Job seekers rejoice! Hiring sentiments in Singapore are expected to be on an upward trajectory this year.
According to a Hudson report, the net hiring intention in Singapore for H1 2016 stands at 35.8%, up from 32.1% in H2 2015.
The survey found that HR/recruitment professionals are the third most in demand roles this year (42%), just behind sales (49%) and financial services (45%).
Overall, a majority (53%) of employers are planning to maintain their current headcount, with 41% of employers actually planning to increase headcount in the new year.
Thankfully, only 6% are planning to decrease their headcount.
The main driver of this increase in headcount is found to be organisational growth (69%).
With innovation driving their hiring activity, industries with the highest proportion of employers planning to add headcount are media/PR/advertising (59%), professional services (57%) and IT&T (53%).
With this many employers willing to hire, but are employees willing to change jobs?
“Employees in Singapore are focused on how to move onwards and upwards in their career, and most are willing to move if it’s a step in this direction. They are looking to sectors experiencing growth, such as finance and healthcare, as well as to other western, English-speaking countries that will give them a global CV,” said Emmanuel White, regional director, Hudson Singapore.
Indeed, the survey found that a majority of professionals will be following the mantra “new year, new job” with 34% actively looking for a new role and 40% passively seeking one – meaning that they are watching job ads and are open to being approached.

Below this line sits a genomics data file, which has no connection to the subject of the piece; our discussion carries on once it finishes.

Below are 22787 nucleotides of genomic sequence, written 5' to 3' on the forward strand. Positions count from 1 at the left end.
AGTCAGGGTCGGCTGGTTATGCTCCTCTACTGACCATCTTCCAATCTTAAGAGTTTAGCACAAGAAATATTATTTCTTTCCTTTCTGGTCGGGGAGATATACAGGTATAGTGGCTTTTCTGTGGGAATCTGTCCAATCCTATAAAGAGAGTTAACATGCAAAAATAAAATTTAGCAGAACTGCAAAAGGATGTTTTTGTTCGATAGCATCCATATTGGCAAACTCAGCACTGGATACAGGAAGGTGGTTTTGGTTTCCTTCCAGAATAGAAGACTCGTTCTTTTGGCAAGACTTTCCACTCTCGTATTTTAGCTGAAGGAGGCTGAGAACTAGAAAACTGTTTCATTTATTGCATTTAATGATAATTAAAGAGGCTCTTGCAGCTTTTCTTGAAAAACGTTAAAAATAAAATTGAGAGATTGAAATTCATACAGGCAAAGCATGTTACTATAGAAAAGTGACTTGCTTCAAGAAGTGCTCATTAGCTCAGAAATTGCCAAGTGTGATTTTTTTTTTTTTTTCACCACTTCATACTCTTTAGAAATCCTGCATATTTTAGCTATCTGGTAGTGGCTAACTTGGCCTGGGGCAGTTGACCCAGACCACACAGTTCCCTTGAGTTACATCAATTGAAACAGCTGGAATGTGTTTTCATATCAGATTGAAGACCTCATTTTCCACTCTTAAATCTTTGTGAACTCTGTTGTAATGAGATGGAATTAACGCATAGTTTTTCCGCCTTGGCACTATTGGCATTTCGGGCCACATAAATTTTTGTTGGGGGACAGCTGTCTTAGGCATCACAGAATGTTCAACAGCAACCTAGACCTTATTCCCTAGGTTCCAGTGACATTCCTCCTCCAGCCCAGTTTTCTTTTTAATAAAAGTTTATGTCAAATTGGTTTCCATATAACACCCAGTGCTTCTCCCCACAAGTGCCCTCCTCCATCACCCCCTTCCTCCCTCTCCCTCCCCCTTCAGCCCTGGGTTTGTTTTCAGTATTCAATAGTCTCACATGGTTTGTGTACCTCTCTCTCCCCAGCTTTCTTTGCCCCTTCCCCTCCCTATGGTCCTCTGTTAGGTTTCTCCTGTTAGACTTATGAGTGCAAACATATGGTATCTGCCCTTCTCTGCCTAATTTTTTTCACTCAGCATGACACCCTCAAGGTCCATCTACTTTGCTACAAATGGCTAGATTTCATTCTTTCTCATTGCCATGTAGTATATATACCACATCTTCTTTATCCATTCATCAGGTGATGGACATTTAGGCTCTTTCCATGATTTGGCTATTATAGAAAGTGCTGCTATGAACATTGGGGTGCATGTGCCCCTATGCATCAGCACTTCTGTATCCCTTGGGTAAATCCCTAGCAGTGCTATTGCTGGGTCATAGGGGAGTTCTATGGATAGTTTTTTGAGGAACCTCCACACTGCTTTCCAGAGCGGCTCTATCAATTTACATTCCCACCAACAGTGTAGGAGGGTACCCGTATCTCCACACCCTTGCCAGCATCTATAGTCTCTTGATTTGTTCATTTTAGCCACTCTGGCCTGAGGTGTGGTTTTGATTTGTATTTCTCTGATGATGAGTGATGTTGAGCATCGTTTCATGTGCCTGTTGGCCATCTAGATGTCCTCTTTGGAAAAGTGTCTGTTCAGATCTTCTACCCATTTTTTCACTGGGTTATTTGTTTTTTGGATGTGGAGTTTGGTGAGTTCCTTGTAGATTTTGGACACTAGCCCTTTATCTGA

A majority of them (88%) would actually consider moving industries for the right job, with most preferring to move into the banking & financial services (23%), followed by healthcare & life sciences (17%).
More than half (65%) of these professionals stated they are even willing to relocate for a new job, with Australia, the United States and China the top three choices.
While money can attract potential employees, it is not what will retain them. The findings showed that disappointment with salary (13%) is only the third biggest driver for leaving behind lack of career progression (27%), followed by being bored and needing a new challenge (18%).
Better work life balance (9%) and poor relationship with manager/direct boss (7%) rounded off the top five reasons.
“It is critical to get salaries right when hiring, but this is not the only consideration. Being very clear about career opportunities and how to progress towards them is very important, as is outlining how the organisation manages workloads and flexible hours. In order to retain people, employers need to focus on the non-financial factors just as much as salary budgets,” White said.